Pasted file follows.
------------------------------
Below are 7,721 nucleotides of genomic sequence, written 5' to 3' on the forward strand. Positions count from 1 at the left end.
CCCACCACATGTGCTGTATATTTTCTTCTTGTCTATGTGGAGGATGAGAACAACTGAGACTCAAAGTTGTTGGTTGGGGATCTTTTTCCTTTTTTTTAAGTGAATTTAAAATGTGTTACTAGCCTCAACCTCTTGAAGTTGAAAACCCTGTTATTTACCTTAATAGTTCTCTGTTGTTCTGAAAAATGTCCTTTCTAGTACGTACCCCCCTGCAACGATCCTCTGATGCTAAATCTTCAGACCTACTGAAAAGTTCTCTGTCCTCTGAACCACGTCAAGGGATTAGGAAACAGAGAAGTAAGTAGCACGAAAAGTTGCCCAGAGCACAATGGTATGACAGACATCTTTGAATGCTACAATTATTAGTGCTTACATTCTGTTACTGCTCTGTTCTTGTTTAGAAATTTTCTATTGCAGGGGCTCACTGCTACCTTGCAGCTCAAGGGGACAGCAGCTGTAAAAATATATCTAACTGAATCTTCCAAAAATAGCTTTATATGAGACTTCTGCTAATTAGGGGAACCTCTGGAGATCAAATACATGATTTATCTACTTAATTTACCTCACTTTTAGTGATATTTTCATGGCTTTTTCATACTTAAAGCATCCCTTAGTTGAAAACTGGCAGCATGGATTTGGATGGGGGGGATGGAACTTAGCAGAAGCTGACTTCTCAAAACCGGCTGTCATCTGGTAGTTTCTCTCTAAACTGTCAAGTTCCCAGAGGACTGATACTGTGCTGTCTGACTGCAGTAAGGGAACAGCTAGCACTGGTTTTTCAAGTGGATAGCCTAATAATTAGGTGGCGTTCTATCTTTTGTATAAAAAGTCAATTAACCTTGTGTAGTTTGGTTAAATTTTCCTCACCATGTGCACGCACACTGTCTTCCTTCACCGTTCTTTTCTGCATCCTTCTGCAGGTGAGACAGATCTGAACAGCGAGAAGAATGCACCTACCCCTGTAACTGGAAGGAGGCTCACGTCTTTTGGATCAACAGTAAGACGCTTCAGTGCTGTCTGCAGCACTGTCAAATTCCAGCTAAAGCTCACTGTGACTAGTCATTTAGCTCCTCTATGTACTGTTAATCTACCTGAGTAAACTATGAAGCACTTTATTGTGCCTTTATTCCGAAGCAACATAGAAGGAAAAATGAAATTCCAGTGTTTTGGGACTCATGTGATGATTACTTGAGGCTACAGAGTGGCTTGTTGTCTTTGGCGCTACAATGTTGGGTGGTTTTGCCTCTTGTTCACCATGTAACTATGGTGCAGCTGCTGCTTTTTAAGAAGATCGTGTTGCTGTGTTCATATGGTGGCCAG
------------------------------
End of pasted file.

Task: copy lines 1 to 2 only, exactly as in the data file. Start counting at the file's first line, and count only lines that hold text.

Below are 7,721 nucleotides of genomic sequence, written 5' to 3' on the forward strand. Positions count from 1 at the left end.
CCCACCACATGTGCTGTATATTTTCTTCTTGTCTATGTGGAGGATGAGAACAACTGAGACTCAAAGTTGTTGGTTGGGGATCTTTTTCCTTTTTTTTAAGTGAATTTAAAATGTGTTACTAGCCTCAACCTCTTGAAGTTGAAAACCCTGTTATTTACCTTAATAGTTCTCTGTTGTTCTGAAAAATGTCCTTTCTAGTACGTACCCCCCTGCAACGATCCTCTGATGCTAAATCTTCAGACCTACTGAAAAGTTCTCTGTCCTCTGAACCACGTCAAGGGATTAGGAAACAGAGAAGTAAGTAGCACGAAAAGTTGCCCAGAGCACAATGGTATGACAGACATCTTTGAATGCTACAATTATTAGTGCTTACATTCTGTTACTGCTCTGTTCTTGTTTAGAAATTTTCTATTGCAGGGGCTCACTGCTACCTTGCAGCTCAAGGGGACAGCAGCTGTAAAAATATATCTAACTGAATCTTCCAAAAATAGCTTTATATGAGACTTCTGCTAATTAGGGGAACCTCTGGAGATCAAATACATGATTTATCTACTTAATTTACCTCACTTTTAGTGATATTTTCATGGCTTTTTCATACTTAAAGCATCCCTTAGTTGAAAACTGGCAGCATGGATTTGGATGGGGGGGATGGAACTTAGCAGAAGCTGACTTCTCAAAACCGGCTGTCATCTGGTAGTTTCTCTCTAAACTGTCAAGTTCCCAGAGGACTGATACTGTGCTGTCTGACTGCAGTAAGGGAACAGCTAGCACTGGTTTTTCAAGTGGATAGCCTAATAATTAGGTGGCGTTCTATCTTTTGTATAAAAAGTCAATTAACCTTGTGTAGTTTGGTTAAATTTTCCTCACCATGTGCACGCACACTGTCTTCCTTCACCGTTCTTTTCTGCATCCTTCTGCAGGTGAGACAGATCTGAACAGCGAGAAGAATGCACCTACCCCTGTAACTGGAAGGAGGCTCACGTCTTTTGGATCAACAGTAAGACGCTTCAGTGCTGTCTGCAGCACTGTCAAATTCCAGCTAAAGCTCACTGTGACTAGTCATTTAGCTCCTCTATGTACTGTTAATCTACCTGAGTAAACTATGAAGCACTTTATTGTGCCTTTATTCCGAAGCAACATAGAAGGAAAAATGAAATTCCAGTGTTTTGGGACTCATGTGATGATTACTTGAGGCTACAGAGTGGCTTGTTGTCTTTGGCGCTACAATGTTGGGTGGTTTTGCCTCTTGTTCACCATGTAACTATGGTGCAGCTGCTGCTTTTTAAGAAGATCGTGTTGCTGTGTTCATATGGTGGCCAG